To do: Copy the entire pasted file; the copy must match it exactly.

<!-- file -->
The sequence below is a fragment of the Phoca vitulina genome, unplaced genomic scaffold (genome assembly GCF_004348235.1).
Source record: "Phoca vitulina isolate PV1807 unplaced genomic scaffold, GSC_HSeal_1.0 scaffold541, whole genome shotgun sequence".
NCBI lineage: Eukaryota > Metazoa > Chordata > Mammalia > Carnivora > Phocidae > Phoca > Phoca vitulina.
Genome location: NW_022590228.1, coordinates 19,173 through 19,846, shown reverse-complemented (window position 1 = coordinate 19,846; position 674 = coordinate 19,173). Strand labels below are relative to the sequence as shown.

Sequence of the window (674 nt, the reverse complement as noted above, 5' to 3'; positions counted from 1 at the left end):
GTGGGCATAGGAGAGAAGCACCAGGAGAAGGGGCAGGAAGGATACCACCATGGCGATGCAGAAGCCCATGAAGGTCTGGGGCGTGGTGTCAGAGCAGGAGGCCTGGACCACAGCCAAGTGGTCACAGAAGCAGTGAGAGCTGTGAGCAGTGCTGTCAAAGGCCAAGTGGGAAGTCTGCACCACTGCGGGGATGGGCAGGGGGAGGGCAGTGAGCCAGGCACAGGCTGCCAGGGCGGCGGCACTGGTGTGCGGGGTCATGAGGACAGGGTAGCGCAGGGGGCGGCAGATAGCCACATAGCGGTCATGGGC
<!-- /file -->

The sequence below is a fragment of the Phoca vitulina genome, unplaced genomic scaffold (genome assembly GCF_004348235.1).
Source record: "Phoca vitulina isolate PV1807 unplaced genomic scaffold, GSC_HSeal_1.0 scaffold541, whole genome shotgun sequence".
NCBI lineage: Eukaryota > Metazoa > Chordata > Mammalia > Carnivora > Phocidae > Phoca > Phoca vitulina.
Genome location: NW_022590228.1, coordinates 19,173 through 19,846, shown reverse-complemented (window position 1 = coordinate 19,846; position 674 = coordinate 19,173). Strand labels below are relative to the sequence as shown.

Sequence of the window (674 nt, the reverse complement as noted above, 5' to 3'; positions counted from 1 at the left end):
GTGGGCATAGGAGAGAAGCACCAGGAGAAGGGGCAGGAAGGATACCACCATGGCGATGCAGAAGCCCATGAAGGTCTGGGGCGTGGTGTCAGAGCAGGAGGCCTGGACCACAGCCAAGTGGTCACAGAAGCAGTGAGAGCTGTGAGCAGTGCTGTCAAAGGCCAAGTGGGAAGTCTGCACCACTGCGGGGATGGGCAGGGGGAGGGCAGTGAGCCAGGCACAGGCTGCCAGGGCGGCGGCACTGGTGTGCGGGGTCATGAGGACAGGGTAGCGCAGGGGGCGGCAGATAGCCACATAGCGGTCATGGGC